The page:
When Stuart Lowe asked Why? five times
by Herman Manson (@marklives) Stuart Lowe, the former MD of media house Ramsay Media, sits in his newly furbished home office and proudly shows off the first report of his new research venture, WhyFive.
The SA Body Image Report 2013 focuses on body image perceptions of a wide cross section of reasonably affluent, economically active South Africans, and offers insights into the market for fashion, health and beauty products.
People’s reasons for exercising was quite interesting – 51% of respondents exercised to keep toned and fit (so it’s a ‘maintenance job’ rather than a ‘repair job’), and 50% said it relieved stress and improved their mood. Improving fitness was ticked by 46% of respondents, while only 42% said it was to keep their weight in check and only 28% said they exercised to lose weight (the report speculates that perhaps ‘people are increasingly realising that losing weight is a pleasant by-product of a healthy lifestyle’ and not just exercise). Close to ten percent picked ‘to socialise.’
Lowe left Ramsay Media in late 2012. There were a number of reasons for him leaving, including that he wanted to build something that he could have a stake in, his sense of a disconnection between the shareholders at Ramsay (who is gearing up to sell their stake in the business, something they had denied they were planning to do during his tenure, according to Lowe) and members of the management team, disquiet about the fate of analogue dependent media business in the digital age as well as his daughter Jenna’s fight against Primary Pulmonary Hypertension (read her blog raising awareness on the illness).
The research business that Lowe co-founded, alongside Gordon Hooper and Alan Todd, is called WhyFive, because Lowe says if you ask ‘Why?’ five times, any question will be fully answered.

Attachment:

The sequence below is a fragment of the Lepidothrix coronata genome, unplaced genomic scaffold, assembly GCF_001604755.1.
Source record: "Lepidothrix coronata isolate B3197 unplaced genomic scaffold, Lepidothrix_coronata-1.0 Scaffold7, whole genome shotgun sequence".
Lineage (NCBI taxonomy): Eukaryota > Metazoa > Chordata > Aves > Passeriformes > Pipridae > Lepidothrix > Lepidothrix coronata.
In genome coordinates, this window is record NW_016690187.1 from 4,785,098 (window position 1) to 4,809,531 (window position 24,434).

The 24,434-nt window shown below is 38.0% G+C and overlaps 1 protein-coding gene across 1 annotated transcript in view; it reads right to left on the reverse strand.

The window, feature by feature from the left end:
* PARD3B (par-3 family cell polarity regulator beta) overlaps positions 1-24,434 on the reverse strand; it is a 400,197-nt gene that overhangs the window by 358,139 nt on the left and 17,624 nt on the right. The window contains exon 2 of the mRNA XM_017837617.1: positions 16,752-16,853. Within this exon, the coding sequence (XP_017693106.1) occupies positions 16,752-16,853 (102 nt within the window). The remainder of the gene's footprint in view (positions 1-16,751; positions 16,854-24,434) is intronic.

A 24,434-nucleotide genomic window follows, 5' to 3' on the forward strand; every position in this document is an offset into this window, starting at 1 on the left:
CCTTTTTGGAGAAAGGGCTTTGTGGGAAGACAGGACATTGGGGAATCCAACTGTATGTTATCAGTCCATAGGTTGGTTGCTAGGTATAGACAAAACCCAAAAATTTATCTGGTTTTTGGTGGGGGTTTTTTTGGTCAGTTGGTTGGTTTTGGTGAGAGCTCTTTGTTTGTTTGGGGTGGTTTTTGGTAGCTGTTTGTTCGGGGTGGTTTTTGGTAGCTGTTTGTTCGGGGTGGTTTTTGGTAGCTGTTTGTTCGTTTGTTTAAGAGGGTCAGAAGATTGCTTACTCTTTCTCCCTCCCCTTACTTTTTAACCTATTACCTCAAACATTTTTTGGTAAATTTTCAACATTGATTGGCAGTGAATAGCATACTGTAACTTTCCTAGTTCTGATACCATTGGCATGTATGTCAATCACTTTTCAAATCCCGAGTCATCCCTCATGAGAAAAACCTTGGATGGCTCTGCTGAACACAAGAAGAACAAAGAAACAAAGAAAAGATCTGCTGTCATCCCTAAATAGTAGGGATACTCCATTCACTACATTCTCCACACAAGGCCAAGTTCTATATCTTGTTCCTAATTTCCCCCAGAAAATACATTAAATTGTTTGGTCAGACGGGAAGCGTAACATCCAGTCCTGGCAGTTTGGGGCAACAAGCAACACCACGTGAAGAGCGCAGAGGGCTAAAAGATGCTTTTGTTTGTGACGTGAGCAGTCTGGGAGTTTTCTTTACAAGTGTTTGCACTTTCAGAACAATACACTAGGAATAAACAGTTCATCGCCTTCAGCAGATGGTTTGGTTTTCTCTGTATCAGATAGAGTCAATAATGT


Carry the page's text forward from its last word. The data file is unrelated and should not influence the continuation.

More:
WhyFive is a reseller of RamsayMedia Research Solutions’ (RMRS) TopEnd research product. WhyFive doesn’t offer research services – it produces and sells market reports aimed at specific vertical markets. Lowe hopes to take cost effective insights to market – the Body Image report sells for R27 000 per report and Lowe expects to sell between 20 and 25 copies of the current report.
Lowe describes the WhyFive methodology as digital (research is conducted online), inexpensive, in-depth (it takes 20 – 40 minutes to complete a typical survey) and with a fast turnaround time. Concept to data to insight takes anywhere between 2 weeks and 2 months ensuring the reports are as relevant as possible.
WhyFive is currently working on several research reports including ‘The Retail Shopper Report’ – focused on retail across all categories. Lowe expects a total sample size of between 25-30 000 on this report (Body Image had around 1600). The reports don’t only contain data but also analysis – or as Lowe puts it – ‘data with soul.’ A report on ‘Cool’ with a link to youth brands is also on the cards.
Ultimately, Lowe would like to build WhyFive out on the model used by Mintel in the States – reports in various verticals available for sale online. The business is being built on low overheads and will follow a collaborative model with around ten people spending some of their time on work for the company. Once he has proof of concept Lowe will take the business into other African markets.
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